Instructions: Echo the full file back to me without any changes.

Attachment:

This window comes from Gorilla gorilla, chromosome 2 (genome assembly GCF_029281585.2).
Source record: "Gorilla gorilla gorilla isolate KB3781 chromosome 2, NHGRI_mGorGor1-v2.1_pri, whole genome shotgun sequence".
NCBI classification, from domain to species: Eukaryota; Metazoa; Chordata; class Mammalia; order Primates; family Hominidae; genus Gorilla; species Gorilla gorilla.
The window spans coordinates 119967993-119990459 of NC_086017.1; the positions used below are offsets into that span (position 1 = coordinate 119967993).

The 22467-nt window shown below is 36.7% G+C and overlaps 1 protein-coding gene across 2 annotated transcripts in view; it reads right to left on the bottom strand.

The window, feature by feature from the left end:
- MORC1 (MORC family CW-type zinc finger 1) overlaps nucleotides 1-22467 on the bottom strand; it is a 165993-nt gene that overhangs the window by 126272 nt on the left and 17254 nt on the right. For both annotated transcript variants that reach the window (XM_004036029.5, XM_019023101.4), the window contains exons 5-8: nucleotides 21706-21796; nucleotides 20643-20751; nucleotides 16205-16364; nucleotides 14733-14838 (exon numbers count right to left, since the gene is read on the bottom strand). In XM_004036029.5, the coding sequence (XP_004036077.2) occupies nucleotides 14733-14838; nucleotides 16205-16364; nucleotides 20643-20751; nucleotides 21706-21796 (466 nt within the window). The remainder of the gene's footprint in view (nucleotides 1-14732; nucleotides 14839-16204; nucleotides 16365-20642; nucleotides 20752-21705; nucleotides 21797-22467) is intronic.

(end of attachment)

This window comes from Gorilla gorilla, chromosome 2 (genome assembly GCF_029281585.2).
Source record: "Gorilla gorilla gorilla isolate KB3781 chromosome 2, NHGRI_mGorGor1-v2.1_pri, whole genome shotgun sequence".
NCBI classification, from domain to species: Eukaryota; Metazoa; Chordata; class Mammalia; order Primates; family Hominidae; genus Gorilla; species Gorilla gorilla.
The window spans coordinates 119967993-119990459 of NC_086017.1; the positions used below are offsets into that span (position 1 = coordinate 119967993).

The 22467-nt window shown below is 36.7% G+C and overlaps 1 protein-coding gene across 2 annotated transcripts in view; it reads right to left on the bottom strand.

The window, feature by feature from the left end:
- MORC1 (MORC family CW-type zinc finger 1) overlaps nucleotides 1-22467 on the bottom strand; it is a 165993-nt gene that overhangs the window by 126272 nt on the left and 17254 nt on the right. For both annotated transcript variants that reach the window (XM_004036029.5, XM_019023101.4), the window contains exons 5-8: nucleotides 21706-21796; nucleotides 20643-20751; nucleotides 16205-16364; nucleotides 14733-14838 (exon numbers count right to left, since the gene is read on the bottom strand). In XM_004036029.5, the coding sequence (XP_004036077.2) occupies nucleotides 14733-14838; nucleotides 16205-16364; nucleotides 20643-20751; nucleotides 21706-21796 (466 nt within the window). The remainder of the gene's footprint in view (nucleotides 1-14732; nucleotides 14839-16204; nucleotides 16365-20642; nucleotides 20752-21705; nucleotides 21797-22467) is intronic.